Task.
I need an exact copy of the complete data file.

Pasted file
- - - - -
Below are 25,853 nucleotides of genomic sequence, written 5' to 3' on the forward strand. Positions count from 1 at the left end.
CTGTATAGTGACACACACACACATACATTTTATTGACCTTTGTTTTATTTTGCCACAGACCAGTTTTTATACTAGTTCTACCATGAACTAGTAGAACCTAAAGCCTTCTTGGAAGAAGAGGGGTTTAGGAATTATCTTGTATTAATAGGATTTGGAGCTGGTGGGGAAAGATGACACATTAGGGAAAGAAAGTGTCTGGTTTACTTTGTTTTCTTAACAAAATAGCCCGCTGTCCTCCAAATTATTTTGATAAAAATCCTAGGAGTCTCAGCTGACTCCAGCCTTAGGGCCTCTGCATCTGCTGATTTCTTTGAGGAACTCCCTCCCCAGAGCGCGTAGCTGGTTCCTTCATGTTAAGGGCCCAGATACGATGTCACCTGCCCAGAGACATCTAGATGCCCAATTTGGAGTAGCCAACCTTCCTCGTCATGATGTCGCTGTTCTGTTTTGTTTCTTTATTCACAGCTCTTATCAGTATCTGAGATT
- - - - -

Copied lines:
Below are 25,853 nucleotides of genomic sequence, written 5' to 3' on the forward strand. Positions count from 1 at the left end.
CTGTATAGTGACACACACACACATACATTTTATTGACCTTTGTTTTATTTTGCCACAGACCAGTTTTTATACTAGTTCTACCATGAACTAGTAGAACCTAAAGCCTTCTTGGAAGAAGAGGGGTTTAGGAATTATCTTGTATTAATAGGATTTGGAGCTGGTGGGGAAAGATGACACATTAGGGAAAGAAAGTGTCTGGTTTACTTTGTTTTCTTAACAAAATAGCCCGCTGTCCTCCAAATTATTTTGATAAAAATCCTAGGAGTCTCAGCTGACTCCAGCCTTAGGGCCTCTGCATCTGCTGATTTCTTTGAGGAACTCCCTCCCCAGAGCGCGTAGCTGGTTCCTTCATGTTAAGGGCCCAGATACGATGTCACCTGCCCAGAGACATCTAGATGCCCAATTTGGAGTAGCCAACCTTCCTCGTCATGATGTCGCTGTTCTGTTTTGTTTCTTTATTCACAGCTCTTATCAGTATCTGAGATT